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Kay's Originals Vol. 1


NOTES TO VOL- I. BY PROFESSOR DANIEL WILSON, AUTEOR OF ‘MEMORIALS OF EDINBURGH IN THE OLDEN TIME,E’T C. ETC. Page 7, JAMIDEU FF. Strictly speaking, Widow Duffs lodging was in the College Wynd ; though, as it was at the foot of the wynd, its windows niay have looked into the Cowgate. Scott, whose birthplace was in the same wynd, has introduced Jamie Duff in “ Guy Mannering,” in attendance on the funeral of Mrs. Margaret Bertram of Singleside, to the family burial-place in the Greyfriars’ Churchyard. Page 18, ARNOT’RSE SIDENCE. Mr. Arnot, according to information communicated to me, resided for a time on the south side of the Canongate, immediately below St. Mary’sn Wynd. From thence he removed to the New Town, where he occupied a floor in South St. Andrew Street-the probable scene of the above occurrence. Page 20, LORD MONBODDO. An allusion will be found in Lord Cockburn’s dlemm‘als of his Time to the suppers of Lord Moiiboddo as the most Attic of his day. Burns enjoyed them while in Edinbur, qh, and was greatly charmed by the beauty of his daughter Eliza, of whom he makes special note in his “ Address to Edinburgh,” “ Thy daughters bright thy walks adorn,” etc. See the poem, and also Burns’s letter to Chalmers, in which he says-“ Fair Bis the heavenly Miss Burnet, daughter to Lord Monboddo, at whose house I have had the honour to be more than once,” etc. etc. See also the poet’s “ Elegy” on her premature death from consumption, Page 22, LORD GARDENSTONE. In The Court of Session Garland, by James Baswell, notices of this and others of the Judges will be found. It is reprinted by Robed Chambers in his Traditions, with notes of his own. Page 30, Dr. WEBSTER Dr. Webster was one of the rare exceptions to Dr. Samuel Johnson’s antipathy to a Scotsman. Brown’s Court, Castle Hill, where he entertained the lexicographer, bore in his day the name of Webster’s Close.-Vide Dr. Johnson’s letters to him, relative to his “Journey to the Western Islands.” Page 37, MARIONVILLE. Marionville is, or was, a handsome old-fashioned house near Restalrig, which originally bore the popular name of “Lappet Ha’,” owing to its having been built by a fashionable milliner of Auld Reekie with the proceeds of her professional services among the grandees of the old closes and wynds. Page 54, Dr. BLACJL Dr. Black’s earlier residence was in the College Wynd, not far from the house in which Sir Walter Scott was born, and in the immediate vicinity of the College.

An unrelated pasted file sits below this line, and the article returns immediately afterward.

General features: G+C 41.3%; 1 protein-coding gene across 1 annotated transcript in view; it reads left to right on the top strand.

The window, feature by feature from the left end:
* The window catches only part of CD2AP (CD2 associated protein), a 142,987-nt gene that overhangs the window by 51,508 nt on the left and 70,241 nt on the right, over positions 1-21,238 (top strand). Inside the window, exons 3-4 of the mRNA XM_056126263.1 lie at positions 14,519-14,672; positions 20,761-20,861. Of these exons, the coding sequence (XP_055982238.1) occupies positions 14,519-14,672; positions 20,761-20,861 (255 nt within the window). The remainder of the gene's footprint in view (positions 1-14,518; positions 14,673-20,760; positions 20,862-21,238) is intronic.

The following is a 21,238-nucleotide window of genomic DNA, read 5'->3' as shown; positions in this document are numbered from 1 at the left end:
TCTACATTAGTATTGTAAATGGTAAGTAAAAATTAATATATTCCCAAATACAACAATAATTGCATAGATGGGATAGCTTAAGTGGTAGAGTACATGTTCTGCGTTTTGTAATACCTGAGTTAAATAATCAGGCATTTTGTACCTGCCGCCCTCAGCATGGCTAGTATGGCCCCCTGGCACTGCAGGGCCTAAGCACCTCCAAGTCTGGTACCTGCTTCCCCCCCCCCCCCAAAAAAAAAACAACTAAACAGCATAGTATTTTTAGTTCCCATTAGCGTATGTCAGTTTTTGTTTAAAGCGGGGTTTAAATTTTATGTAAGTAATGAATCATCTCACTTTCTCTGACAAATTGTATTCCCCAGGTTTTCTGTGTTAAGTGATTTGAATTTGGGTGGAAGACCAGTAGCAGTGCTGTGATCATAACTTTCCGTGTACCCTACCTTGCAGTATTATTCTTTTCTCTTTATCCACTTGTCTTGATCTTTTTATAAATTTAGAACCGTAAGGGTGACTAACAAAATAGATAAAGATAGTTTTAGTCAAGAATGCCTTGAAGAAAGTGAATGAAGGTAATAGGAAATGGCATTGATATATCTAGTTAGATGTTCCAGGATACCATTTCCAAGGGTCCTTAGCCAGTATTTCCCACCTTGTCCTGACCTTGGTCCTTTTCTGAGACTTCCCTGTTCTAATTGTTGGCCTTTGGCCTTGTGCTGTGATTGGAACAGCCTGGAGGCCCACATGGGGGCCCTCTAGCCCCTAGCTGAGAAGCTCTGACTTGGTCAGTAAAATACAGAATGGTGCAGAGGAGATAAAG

Volume 8 Page 600
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